Diversity Initiatives in UK Media

This is a quick post rounding up some of the diversity initiatives, keynote speeches and policy document links. These are ‘texts’ I’ve come across when exploring the recent changes being fought for and advocated regarding diversity, representation and changes to UK broadcasting. All of them are publicly available, but I collate them here with a view to mapping out the contemporary terrain of UK broadcasting. The combination of governmental lobbying with industry involvement (and petitioning), is arguably creating new frameworks to improve the UK media ecology. Media ecology is a term to denote the study of media, through looking at the technology that media consists of, the communication that occurs through it and how they affect human environments.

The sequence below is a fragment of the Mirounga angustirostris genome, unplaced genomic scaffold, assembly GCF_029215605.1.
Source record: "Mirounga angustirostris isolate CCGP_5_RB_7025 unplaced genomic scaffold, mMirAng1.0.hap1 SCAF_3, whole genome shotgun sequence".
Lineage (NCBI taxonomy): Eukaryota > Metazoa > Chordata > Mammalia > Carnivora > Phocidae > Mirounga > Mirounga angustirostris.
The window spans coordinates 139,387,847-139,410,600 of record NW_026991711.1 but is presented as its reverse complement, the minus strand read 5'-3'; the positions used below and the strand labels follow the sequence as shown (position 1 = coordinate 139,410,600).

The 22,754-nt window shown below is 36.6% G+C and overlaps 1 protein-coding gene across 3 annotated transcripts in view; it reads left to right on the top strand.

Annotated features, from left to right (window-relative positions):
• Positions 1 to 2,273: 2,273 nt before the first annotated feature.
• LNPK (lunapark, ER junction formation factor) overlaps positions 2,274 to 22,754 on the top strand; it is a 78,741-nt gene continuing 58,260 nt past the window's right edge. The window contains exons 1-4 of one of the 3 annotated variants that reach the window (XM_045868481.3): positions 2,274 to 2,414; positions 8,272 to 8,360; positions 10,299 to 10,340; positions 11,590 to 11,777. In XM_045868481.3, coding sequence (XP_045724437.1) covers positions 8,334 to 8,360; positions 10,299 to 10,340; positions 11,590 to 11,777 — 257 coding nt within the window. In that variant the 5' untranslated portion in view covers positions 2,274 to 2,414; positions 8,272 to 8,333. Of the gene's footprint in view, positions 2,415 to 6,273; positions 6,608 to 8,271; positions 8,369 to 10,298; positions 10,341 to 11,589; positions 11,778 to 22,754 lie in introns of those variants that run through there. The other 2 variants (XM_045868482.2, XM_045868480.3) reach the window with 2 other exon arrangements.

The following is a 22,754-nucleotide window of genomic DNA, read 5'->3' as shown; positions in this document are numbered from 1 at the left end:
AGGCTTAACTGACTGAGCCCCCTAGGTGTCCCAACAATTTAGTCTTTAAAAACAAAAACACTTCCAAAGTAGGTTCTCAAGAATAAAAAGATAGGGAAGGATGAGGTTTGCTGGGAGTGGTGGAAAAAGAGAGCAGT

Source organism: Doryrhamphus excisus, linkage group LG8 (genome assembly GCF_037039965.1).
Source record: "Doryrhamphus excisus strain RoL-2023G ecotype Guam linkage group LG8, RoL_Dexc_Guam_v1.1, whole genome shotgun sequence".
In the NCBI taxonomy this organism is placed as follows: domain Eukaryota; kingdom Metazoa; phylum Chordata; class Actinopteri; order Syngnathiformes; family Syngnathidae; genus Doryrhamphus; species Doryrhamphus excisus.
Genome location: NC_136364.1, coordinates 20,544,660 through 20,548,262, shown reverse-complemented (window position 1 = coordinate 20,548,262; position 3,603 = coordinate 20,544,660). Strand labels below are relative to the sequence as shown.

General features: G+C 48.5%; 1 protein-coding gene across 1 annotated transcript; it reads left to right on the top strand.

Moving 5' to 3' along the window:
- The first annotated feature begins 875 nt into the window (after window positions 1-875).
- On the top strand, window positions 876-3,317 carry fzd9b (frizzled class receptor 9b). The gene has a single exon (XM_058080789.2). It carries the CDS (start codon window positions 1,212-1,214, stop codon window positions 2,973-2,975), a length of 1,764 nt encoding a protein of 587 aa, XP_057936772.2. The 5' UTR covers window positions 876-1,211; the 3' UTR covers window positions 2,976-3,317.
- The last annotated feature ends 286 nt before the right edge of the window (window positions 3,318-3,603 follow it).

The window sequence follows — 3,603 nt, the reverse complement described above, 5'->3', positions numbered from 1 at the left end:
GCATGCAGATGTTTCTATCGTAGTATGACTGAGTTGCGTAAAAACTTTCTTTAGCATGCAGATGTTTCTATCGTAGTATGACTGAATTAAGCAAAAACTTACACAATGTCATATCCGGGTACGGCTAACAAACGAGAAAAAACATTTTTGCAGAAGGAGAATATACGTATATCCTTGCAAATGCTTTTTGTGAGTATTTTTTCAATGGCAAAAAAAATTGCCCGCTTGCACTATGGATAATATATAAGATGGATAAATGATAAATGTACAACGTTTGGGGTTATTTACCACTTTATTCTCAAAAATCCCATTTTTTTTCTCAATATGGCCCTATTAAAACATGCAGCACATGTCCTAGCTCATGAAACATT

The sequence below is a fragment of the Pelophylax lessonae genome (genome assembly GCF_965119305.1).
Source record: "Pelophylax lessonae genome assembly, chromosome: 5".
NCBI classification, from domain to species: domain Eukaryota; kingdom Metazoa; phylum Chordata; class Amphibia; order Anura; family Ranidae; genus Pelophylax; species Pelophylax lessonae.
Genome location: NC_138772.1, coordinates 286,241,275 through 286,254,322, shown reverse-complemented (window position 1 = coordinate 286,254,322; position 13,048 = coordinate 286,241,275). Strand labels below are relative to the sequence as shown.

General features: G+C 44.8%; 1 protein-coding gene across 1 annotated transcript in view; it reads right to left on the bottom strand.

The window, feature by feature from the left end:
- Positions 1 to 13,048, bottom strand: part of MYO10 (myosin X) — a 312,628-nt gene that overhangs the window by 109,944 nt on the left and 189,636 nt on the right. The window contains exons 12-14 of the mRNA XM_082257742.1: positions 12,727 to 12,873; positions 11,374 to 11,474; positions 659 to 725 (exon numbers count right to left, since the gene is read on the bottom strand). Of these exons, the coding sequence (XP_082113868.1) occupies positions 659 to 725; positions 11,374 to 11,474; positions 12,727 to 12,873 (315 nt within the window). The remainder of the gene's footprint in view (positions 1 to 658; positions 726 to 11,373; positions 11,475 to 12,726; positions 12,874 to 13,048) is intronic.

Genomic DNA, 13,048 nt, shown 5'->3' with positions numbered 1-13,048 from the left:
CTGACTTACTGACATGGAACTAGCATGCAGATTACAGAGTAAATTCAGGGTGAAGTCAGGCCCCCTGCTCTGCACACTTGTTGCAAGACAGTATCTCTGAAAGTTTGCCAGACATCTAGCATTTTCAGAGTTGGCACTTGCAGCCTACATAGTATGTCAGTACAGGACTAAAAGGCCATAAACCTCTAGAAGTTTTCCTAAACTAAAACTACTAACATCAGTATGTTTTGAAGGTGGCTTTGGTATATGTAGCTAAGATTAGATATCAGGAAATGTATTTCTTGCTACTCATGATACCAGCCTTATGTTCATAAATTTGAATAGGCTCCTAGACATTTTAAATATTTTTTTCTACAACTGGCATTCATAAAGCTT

However there is still a tendency within New Media scholarship that situate these changes, termed as political or national as belonging “In Real Life”, as though they do not touch upon or progress all media environs or have an impact globally. Especially as the driving force of many of these changes to the UK broadcasting, is under the banner of ‘Diversity’, a theme concerning identity/ies that resonate across global diasporas. Diasporas that are increasingly becoming connected through ‘cyberia’¹, cognisant of their history and practices and communicating for understanding and change.